5 ideas how to implement a manufacturing software system successfully in a small businessPractical tips which will help you to avoid implementation mistakes.
We have already discussed some popular mistakes made while implementing manufacturing software system as well as common fears many company owners face when they decide to introduce changes in their small business.
Below there are some insights on how to make the whole process smooth and successful. These tips are based on years of experience in consulting, different software implementations as well as optimization of processes. We have been working with numerous clients who successfully implemented Prodio’s manufacturing software system leaving behind their expensive and sophisticated ERP systems. Here is the list:
1. Start to implement a manufacturing software system
It might seem to be an obvious thing, but if you saw the statistics you would be shocked to realize that so many companies get stuck even before they start using manufacturing software. Endless discussions, analyses and consultations will get you nowhere. Majority of failures result from not taking action. Start using some kind of manufacturing software at your production instead of planning forever and doing things on paper, in theory. With manufacturing software such as Prodio, where you can easily set up a computer at the production hall and prepare the first production order in less than 15 minutes it is possible. Once you start using the system you can adjust things and make necessary changes. There might be something in the discussion phase which seems hard but in practice with manufacturing software system it will be easy. Even the larger companies considering the purchase of an ERP manufacturing system should start from sharing Google docs at the production hall or system such as Prodio, to know exactly what they need. When at the later stage they opt for a more complicated system their needs are precise (they often say: “we need something like Prodio with additional functions and extra integrations).
2. Keep it as simple as possible
There are many manufacturing companies where all the scheduling is in the form of a paper notebook. Suddenly they decide to implement a manufacturing software system and wish to have all integrations possible: inventory, orders, accounting, advanced statistics and analyses. It is a sure way to a massive failure because it is too big of a milestone. Imagine that you have just taken up running and after one week signed up for a marathon. The best way to do it is to make baby steps: one computer at the production hall, simple product (without separate operations, machines or shifts). It is enough to have at first three or four operations in the system for people to use the computer and register production. Slowly your workers will get familiar with the manufacturing system and then you will be able to add more details. If you do everything at once you will be overwhelmed with the amount of data to be put into the system. The staff might also protest and panic when confronted with many new tasks and technical details. It won’t make any sense. The point is for the team to start using a manufacturing software system and learn its functions step by step in a friendly way. It is important that your workers understand that manufacturing software system can be really easy and helpful and then when they get used to working with such system you can add more elements and functions.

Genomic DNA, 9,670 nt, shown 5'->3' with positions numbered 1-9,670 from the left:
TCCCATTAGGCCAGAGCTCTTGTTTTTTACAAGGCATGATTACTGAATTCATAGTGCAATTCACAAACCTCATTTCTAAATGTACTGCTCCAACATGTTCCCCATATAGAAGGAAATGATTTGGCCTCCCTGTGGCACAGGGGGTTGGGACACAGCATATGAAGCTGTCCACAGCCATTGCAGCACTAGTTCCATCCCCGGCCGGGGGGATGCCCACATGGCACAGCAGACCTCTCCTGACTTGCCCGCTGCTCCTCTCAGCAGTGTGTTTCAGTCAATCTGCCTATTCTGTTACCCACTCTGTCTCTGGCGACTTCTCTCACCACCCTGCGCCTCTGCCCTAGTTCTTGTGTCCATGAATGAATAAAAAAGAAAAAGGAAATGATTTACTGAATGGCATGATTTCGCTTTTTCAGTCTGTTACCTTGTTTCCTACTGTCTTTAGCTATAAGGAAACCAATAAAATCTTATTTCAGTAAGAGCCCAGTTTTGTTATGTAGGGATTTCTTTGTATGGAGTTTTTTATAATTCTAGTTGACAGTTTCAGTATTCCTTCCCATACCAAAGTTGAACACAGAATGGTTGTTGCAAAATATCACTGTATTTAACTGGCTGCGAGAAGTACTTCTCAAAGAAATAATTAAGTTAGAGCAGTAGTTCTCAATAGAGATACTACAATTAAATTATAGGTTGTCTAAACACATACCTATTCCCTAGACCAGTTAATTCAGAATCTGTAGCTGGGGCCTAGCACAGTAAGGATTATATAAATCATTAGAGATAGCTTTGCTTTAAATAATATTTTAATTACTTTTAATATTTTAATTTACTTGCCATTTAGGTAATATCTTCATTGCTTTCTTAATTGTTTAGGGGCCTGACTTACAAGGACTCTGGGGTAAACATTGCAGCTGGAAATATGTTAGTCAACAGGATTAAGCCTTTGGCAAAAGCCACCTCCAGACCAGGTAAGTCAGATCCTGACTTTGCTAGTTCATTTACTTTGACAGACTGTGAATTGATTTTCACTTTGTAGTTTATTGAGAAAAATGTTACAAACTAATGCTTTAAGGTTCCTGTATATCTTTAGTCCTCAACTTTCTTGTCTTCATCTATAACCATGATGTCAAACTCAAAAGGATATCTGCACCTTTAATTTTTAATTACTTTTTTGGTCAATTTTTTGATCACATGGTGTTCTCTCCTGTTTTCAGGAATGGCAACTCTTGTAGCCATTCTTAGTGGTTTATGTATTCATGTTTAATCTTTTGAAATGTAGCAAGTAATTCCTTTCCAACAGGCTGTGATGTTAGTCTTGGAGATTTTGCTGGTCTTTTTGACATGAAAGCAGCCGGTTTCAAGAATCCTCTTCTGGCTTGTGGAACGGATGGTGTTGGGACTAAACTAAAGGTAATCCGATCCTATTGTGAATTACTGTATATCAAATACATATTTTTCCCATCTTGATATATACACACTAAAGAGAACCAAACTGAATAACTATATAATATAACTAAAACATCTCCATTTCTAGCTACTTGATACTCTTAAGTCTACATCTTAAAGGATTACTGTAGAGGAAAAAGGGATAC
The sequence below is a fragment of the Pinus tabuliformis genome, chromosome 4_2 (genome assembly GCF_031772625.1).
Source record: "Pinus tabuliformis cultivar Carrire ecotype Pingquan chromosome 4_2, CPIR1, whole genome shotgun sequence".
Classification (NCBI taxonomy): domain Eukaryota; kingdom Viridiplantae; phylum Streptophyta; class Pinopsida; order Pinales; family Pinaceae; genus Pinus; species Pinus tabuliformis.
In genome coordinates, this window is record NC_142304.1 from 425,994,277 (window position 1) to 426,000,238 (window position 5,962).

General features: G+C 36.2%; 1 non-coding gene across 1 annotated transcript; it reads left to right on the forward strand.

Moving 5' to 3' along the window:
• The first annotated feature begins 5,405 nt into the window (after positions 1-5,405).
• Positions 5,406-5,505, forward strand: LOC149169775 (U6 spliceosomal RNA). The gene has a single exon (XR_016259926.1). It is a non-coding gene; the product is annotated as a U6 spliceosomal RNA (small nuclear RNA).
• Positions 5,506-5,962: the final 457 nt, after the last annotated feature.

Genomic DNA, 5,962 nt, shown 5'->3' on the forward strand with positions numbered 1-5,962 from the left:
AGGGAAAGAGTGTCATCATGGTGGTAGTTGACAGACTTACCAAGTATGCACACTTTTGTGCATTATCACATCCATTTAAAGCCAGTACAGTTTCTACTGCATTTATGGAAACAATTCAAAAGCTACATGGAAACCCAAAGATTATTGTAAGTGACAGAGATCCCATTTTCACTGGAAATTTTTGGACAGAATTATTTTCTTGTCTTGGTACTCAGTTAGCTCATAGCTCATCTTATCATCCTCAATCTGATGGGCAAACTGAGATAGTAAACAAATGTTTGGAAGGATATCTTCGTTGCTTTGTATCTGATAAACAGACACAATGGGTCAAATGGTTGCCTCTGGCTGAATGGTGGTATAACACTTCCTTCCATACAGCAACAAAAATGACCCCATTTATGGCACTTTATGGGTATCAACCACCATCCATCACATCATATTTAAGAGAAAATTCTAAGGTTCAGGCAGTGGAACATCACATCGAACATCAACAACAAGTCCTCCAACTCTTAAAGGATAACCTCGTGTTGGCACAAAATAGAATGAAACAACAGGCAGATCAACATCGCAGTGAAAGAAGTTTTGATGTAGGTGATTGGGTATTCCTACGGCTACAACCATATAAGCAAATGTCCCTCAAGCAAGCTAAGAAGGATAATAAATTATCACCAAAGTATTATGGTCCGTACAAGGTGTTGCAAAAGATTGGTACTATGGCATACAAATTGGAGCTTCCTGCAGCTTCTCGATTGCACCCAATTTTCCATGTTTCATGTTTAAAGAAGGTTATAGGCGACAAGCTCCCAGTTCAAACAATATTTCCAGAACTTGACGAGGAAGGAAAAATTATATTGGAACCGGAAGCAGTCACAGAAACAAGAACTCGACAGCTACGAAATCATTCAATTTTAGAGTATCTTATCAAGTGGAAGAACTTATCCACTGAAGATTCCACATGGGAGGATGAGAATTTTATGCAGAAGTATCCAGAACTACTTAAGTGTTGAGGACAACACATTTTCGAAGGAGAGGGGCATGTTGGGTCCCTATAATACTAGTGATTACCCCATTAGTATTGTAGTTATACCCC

3. Manufacturing software system – don’t start a revolution
If you are after changes in your small business don’t try to force them by employing a new manufacturing software system. Many company owners decide to kick start some major changes and reorganize the whole business using manufacturing software as a trigger for the whole process. They wish to alter the old ways of data collection, order registration, all production procedures. This approach won’t work, because it is very difficult to work on two independent projects simultaneously. As a result there are too many changing ideas on how the production should be organized and the new manufacturing software system fails to catch up with them. People become more and more confused and stressed and the prospect of working with a new program is daunting. Everybody feels discouraged even before they start using the system. It is better to take your old cork board with a production schedule or the notebook where the orders are noted and try to translate these simple processes into your new manufacturing software. Let the data become digitized, so you can see all correlations in your computer. Try planning things online and then when your database is ready you can start to think about improvements and more advanced options.